One of the discouraging facts about silver investing is just how bulky it is with the storage problem associated with a large purchase. This is a key reason why the COMEX still holds so much. It is easy to buy and keep it stored at the COMEX. However, let us think outside the box for a moment and explore the reverse. Just how much silver are the dealers hoarding?

A one thousand ounce silver bar is approximately 232 cubic inches. A cubic foot of silver, 12 inches high, by 12 inches wide, by 12 inches deep would be worth about $37,000 U.S. at five dollar per ounce silver.

A Little Perspective Please

Now, before you tell me it is too bulky, consider how many items in a normal household take up one cubic foot and have that high a unit value. Certainly, an automobile is a high cost per unit value and yet most cars or trucks take up considerably more space than one cubic foot, yet the unit cost of an average car is under $37,000.00.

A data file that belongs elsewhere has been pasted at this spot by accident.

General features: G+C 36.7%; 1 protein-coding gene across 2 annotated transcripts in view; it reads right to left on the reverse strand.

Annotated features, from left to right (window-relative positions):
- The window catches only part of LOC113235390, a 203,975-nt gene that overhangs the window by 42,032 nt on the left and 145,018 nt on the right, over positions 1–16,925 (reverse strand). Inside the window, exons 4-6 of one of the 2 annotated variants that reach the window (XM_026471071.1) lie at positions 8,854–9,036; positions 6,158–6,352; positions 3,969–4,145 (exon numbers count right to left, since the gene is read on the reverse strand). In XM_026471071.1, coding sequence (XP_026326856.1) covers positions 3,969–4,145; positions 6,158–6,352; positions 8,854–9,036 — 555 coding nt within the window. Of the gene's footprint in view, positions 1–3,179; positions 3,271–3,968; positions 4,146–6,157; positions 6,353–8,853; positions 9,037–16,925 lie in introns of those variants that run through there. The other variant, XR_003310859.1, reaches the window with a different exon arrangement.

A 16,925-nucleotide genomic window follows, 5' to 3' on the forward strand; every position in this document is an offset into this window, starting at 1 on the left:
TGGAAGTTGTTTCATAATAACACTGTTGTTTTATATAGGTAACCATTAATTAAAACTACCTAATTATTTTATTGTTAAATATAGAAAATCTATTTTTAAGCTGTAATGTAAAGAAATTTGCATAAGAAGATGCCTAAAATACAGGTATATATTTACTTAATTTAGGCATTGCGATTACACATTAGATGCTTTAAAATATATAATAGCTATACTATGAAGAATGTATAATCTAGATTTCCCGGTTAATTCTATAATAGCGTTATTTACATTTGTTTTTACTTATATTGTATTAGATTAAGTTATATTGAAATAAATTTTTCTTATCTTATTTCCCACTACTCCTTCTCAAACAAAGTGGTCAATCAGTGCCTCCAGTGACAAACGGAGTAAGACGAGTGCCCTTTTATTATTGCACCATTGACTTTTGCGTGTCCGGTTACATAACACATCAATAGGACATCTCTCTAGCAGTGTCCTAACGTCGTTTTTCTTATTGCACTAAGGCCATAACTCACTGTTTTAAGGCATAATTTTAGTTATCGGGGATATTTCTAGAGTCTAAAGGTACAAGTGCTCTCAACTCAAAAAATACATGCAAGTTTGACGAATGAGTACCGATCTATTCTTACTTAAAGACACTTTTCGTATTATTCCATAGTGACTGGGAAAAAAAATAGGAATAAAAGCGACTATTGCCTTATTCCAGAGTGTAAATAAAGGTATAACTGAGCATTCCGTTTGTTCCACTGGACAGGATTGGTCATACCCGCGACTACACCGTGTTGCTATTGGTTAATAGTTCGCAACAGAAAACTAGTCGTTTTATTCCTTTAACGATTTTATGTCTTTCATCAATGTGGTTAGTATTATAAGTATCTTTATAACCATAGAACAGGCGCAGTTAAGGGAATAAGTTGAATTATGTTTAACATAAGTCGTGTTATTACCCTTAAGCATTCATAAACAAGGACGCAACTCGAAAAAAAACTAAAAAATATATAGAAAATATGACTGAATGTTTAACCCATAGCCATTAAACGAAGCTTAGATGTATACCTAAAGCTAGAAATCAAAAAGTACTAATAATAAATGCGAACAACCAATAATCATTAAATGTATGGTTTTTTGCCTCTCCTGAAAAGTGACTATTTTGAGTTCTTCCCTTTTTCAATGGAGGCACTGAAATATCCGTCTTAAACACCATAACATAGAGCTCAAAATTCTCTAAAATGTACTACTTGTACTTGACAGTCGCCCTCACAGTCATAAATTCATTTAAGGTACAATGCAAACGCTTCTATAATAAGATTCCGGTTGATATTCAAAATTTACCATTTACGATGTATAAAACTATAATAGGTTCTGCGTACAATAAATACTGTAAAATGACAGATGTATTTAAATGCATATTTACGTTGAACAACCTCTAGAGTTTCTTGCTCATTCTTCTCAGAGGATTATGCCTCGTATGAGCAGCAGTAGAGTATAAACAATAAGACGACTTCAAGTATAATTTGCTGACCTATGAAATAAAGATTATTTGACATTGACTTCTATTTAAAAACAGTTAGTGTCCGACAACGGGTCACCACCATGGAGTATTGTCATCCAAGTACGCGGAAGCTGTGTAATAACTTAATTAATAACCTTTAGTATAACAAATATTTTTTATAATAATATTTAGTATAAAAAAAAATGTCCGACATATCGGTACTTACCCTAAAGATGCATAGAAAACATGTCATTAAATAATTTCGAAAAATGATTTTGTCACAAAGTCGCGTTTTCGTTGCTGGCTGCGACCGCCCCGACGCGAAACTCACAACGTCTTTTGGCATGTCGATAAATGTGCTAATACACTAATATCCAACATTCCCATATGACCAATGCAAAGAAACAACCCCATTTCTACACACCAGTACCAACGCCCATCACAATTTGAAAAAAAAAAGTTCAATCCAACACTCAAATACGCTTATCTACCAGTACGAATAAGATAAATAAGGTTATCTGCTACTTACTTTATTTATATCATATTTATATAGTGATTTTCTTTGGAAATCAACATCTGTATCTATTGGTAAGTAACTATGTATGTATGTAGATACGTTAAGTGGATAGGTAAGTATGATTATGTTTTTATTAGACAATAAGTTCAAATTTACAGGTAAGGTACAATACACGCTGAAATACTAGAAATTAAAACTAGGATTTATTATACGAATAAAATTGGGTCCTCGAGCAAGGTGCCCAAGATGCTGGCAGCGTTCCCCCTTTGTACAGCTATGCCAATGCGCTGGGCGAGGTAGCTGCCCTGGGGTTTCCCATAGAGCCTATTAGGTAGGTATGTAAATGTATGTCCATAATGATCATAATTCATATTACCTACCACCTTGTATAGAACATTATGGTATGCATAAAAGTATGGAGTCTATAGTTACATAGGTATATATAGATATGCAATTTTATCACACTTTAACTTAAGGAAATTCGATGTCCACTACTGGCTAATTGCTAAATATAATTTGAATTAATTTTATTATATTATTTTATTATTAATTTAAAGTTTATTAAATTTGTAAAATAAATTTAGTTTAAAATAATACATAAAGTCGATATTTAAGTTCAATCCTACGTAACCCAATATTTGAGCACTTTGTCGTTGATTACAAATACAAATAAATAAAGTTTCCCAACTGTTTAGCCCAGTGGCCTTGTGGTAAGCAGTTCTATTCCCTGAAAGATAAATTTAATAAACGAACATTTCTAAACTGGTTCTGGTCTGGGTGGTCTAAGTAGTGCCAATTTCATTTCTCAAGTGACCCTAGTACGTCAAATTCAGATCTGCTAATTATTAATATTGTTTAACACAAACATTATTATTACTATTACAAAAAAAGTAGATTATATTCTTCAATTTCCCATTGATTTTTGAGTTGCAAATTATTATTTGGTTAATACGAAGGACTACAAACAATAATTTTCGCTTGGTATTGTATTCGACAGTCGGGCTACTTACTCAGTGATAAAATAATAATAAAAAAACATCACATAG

If you consider gold, well it is simply out of the question. Gold is over seventy times more valuable per ounce than silver currently and is more dense than silver. Therefore gold would take up even less space and be well over seventy times more valuable.

Ever pay attention to your local gas station? The dimensions vary of course, but for fun I took a rough look at one close to my neighborhood. It stood 18 feet at the overhead and 40 feet by 60 feet. If we put ALL of the COMEX silver into a huge cube, it would cover this gas station's floor space and reach a height of six feet.